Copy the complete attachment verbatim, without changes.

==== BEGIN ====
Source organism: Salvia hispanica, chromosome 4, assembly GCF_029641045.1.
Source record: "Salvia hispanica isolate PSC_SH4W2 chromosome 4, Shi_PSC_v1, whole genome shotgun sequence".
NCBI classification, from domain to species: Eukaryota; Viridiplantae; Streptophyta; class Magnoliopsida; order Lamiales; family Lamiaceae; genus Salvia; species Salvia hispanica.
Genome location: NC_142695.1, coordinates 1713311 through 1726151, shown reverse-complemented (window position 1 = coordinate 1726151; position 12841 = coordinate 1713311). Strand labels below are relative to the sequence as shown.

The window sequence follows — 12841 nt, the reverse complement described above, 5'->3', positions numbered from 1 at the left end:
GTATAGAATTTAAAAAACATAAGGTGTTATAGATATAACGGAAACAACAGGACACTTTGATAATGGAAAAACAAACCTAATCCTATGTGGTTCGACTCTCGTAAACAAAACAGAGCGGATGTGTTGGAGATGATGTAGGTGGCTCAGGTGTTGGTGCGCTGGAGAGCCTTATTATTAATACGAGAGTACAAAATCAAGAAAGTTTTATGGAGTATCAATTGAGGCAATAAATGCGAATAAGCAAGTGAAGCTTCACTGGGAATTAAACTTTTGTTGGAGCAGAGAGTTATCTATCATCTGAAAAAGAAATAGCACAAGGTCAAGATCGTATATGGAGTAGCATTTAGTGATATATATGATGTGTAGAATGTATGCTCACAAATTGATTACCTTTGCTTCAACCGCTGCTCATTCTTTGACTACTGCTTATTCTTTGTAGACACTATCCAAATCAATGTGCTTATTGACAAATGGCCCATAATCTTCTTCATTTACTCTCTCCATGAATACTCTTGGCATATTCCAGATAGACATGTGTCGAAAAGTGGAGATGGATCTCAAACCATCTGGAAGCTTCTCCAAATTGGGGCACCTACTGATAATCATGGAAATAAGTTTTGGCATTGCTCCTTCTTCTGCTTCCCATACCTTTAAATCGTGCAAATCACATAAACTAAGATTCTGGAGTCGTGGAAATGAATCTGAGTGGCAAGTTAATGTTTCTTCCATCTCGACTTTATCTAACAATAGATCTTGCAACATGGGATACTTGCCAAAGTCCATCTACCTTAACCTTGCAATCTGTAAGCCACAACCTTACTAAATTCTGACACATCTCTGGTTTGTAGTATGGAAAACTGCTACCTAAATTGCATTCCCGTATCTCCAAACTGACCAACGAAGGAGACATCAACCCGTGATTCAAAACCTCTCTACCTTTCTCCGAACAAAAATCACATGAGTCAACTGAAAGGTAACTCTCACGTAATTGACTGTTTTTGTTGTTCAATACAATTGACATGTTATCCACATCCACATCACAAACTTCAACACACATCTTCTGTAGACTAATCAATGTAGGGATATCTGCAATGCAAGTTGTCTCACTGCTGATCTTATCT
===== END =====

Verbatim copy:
Source organism: Salvia hispanica, chromosome 4, assembly GCF_029641045.1.
Source record: "Salvia hispanica isolate PSC_SH4W2 chromosome 4, Shi_PSC_v1, whole genome shotgun sequence".
NCBI classification, from domain to species: Eukaryota; Viridiplantae; Streptophyta; class Magnoliopsida; order Lamiales; family Lamiaceae; genus Salvia; species Salvia hispanica.
Genome location: NC_142695.1, coordinates 1713311 through 1726151, shown reverse-complemented (window position 1 = coordinate 1726151; position 12841 = coordinate 1713311). Strand labels below are relative to the sequence as shown.

The window sequence follows — 12841 nt, the reverse complement described above, 5'->3', positions numbered from 1 at the left end:
GTATAGAATTTAAAAAACATAAGGTGTTATAGATATAACGGAAACAACAGGACACTTTGATAATGGAAAAACAAACCTAATCCTATGTGGTTCGACTCTCGTAAACAAAACAGAGCGGATGTGTTGGAGATGATGTAGGTGGCTCAGGTGTTGGTGCGCTGGAGAGCCTTATTATTAATACGAGAGTACAAAATCAAGAAAGTTTTATGGAGTATCAATTGAGGCAATAAATGCGAATAAGCAAGTGAAGCTTCACTGGGAATTAAACTTTTGTTGGAGCAGAGAGTTATCTATCATCTGAAAAAGAAATAGCACAAGGTCAAGATCGTATATGGAGTAGCATTTAGTGATATATATGATGTGTAGAATGTATGCTCACAAATTGATTACCTTTGCTTCAACCGCTGCTCATTCTTTGACTACTGCTTATTCTTTGTAGACACTATCCAAATCAATGTGCTTATTGACAAATGGCCCATAATCTTCTTCATTTACTCTCTCCATGAATACTCTTGGCATATTCCAGATAGACATGTGTCGAAAAGTGGAGATGGATCTCAAACCATCTGGAAGCTTCTCCAAATTGGGGCACCTACTGATAATCATGGAAATAAGTTTTGGCATTGCTCCTTCTTCTGCTTCCCATACCTTTAAATCGTGCAAATCACATAAACTAAGATTCTGGAGTCGTGGAAATGAATCTGAGTGGCAAGTTAATGTTTCTTCCATCTCGACTTTATCTAACAATAGATCTTGCAACATGGGATACTTGCCAAAGTCCATCTACCTTAACCTTGCAATCTGTAAGCCACAACCTTACTAAATTCTGACACATCTCTGGTTTGTAGTATGGAAAACTGCTACCTAAATTGCATTCCCGTATCTCCAAACTGACCAACGAAGGAGACATCAACCCGTGATTCAAAACCTCTCTACCTTTCTCCGAACAAAAATCACATGAGTCAACTGAAAGGTAACTCTCACGTAATTGACTGTTTTTGTTGTTCAATACAATTGACATGTTATCCACATCCACATCACAAACTTCAACACACATCTTCTGTAGACTAATCAATGTAGGGATATCTGCAATGCAAGTTGTCTCACTGCTGATCTTATCT